Central Kentucky’s landscape during the settlement period was vastly different from today. At the time Fort Boonesborough and Harrodsburg were established (1775), newcomers tended to describe the area as an endless forest, and many, fittingly, described themselves as “woodsmen.”
Most of the primordial forest slowly disappeared under the woodsmen’s ax. At first, a few trees would be cut down for the pioneer’s cabin. Then several acres of trees would be girdled, which killed them and allowed Indian corn to be planted. Over the ensuing years, the cultivated acreage increased as more trees were killed and the stumps removed. This process continued year after year until one day, the “endless forest” was gone.
One especially valued species—the sugar maple (Acer saccharum)—was spared destruction for decades. Given our modern association of maple syrup with New England, it may surprise some to learn that sugar making was once a common late winter activity in Clark County. Trees were tapped with a hole drilled through the bark, and the sap collected in buckets. Collected sap was then boiled to evaporate the water, leaving syrup behind. It took about forty gallons of sap to produce one gallon of maple syrup.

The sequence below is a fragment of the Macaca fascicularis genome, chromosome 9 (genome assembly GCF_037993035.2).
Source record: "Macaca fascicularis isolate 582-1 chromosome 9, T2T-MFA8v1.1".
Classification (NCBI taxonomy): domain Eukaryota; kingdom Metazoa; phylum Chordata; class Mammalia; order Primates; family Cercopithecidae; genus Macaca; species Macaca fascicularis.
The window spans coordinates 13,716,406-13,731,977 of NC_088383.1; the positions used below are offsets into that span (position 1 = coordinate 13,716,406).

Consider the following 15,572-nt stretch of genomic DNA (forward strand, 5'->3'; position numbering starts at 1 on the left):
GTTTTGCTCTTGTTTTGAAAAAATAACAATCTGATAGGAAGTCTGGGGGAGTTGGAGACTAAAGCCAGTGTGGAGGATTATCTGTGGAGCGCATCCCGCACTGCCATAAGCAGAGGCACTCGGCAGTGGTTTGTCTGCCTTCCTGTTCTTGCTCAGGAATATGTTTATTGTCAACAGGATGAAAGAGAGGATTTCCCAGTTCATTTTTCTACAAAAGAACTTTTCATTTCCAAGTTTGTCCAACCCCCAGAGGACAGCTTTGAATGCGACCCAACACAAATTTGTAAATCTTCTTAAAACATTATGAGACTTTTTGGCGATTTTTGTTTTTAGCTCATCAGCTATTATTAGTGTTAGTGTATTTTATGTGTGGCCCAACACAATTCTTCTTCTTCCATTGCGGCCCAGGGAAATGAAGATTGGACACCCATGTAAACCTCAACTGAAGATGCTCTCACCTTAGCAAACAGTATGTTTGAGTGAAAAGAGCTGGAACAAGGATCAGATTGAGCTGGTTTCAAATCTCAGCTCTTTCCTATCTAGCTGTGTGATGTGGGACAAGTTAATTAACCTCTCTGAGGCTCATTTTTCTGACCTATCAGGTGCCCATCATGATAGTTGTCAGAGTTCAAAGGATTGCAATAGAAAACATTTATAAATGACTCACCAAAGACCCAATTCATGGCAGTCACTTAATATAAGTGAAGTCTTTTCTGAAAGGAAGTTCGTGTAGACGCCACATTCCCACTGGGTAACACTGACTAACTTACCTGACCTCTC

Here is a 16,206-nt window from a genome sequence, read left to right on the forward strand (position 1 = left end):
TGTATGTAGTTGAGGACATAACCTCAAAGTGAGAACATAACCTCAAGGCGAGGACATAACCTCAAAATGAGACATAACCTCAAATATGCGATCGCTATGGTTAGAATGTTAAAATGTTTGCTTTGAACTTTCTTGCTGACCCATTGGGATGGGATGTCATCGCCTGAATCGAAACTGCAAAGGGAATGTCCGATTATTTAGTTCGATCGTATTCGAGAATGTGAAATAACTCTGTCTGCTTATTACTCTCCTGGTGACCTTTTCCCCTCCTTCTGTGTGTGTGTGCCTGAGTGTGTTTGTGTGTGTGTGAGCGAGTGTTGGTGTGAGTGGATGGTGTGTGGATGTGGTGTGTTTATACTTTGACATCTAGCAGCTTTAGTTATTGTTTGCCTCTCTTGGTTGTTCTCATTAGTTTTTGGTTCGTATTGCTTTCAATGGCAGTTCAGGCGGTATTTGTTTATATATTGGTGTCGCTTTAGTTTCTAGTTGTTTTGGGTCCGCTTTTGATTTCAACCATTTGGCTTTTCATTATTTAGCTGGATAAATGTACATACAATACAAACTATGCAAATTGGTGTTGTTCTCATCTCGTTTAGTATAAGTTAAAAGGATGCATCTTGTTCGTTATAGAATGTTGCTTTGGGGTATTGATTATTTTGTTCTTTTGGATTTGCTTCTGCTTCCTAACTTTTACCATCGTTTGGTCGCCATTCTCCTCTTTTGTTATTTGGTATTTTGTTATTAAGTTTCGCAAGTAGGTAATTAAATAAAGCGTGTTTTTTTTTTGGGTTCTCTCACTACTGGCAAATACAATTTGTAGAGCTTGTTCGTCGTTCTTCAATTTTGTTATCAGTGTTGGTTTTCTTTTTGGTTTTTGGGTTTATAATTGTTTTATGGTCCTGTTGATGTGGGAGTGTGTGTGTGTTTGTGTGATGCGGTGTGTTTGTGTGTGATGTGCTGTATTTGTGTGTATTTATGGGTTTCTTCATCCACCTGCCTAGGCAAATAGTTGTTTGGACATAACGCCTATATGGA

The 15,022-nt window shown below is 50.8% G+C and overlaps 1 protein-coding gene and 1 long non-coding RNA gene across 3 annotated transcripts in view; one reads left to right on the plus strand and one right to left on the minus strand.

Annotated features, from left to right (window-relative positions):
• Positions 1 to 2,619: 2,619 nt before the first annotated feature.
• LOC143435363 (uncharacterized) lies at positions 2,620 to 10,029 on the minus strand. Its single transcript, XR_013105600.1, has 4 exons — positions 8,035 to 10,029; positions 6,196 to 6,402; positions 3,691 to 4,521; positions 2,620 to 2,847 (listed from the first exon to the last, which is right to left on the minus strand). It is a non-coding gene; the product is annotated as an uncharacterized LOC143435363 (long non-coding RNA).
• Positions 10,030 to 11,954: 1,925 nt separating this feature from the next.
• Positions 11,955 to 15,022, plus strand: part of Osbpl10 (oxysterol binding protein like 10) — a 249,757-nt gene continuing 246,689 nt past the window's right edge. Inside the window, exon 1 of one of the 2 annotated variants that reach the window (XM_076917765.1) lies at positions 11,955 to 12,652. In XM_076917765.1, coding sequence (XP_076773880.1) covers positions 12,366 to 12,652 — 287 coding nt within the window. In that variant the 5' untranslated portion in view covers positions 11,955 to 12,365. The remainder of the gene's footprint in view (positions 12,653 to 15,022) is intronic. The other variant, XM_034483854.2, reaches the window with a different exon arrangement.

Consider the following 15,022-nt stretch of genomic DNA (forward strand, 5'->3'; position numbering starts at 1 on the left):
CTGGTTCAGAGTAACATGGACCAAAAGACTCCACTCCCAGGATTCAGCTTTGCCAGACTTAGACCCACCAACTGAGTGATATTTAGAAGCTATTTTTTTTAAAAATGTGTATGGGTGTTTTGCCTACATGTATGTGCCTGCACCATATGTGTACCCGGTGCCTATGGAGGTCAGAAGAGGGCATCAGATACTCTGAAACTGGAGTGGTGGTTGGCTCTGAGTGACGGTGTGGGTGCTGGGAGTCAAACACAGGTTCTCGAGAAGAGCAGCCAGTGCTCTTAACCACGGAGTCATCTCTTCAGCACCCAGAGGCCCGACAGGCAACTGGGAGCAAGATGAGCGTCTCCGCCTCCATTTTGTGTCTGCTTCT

Perhaps the earliest report of sugar making in Kentucky comes from a March 1780 entry in Col. William Fleming’s diary: “The people [near Harrodsburg] were mostly employed in making sugar by boiling up the juice of the sugar tree which is a species of the maple tree. The sugar with a little careful management may be made equal if not superior to that extracted from the [sugar] cane.”
John Filson mentioned the maple in his history of Kentucky (1784): “Those [trees] which are peculiar to Kentucke are the sugar-tree, which grows in all parts in great abundance, and furnishes every family with plenty of excellent sugar.”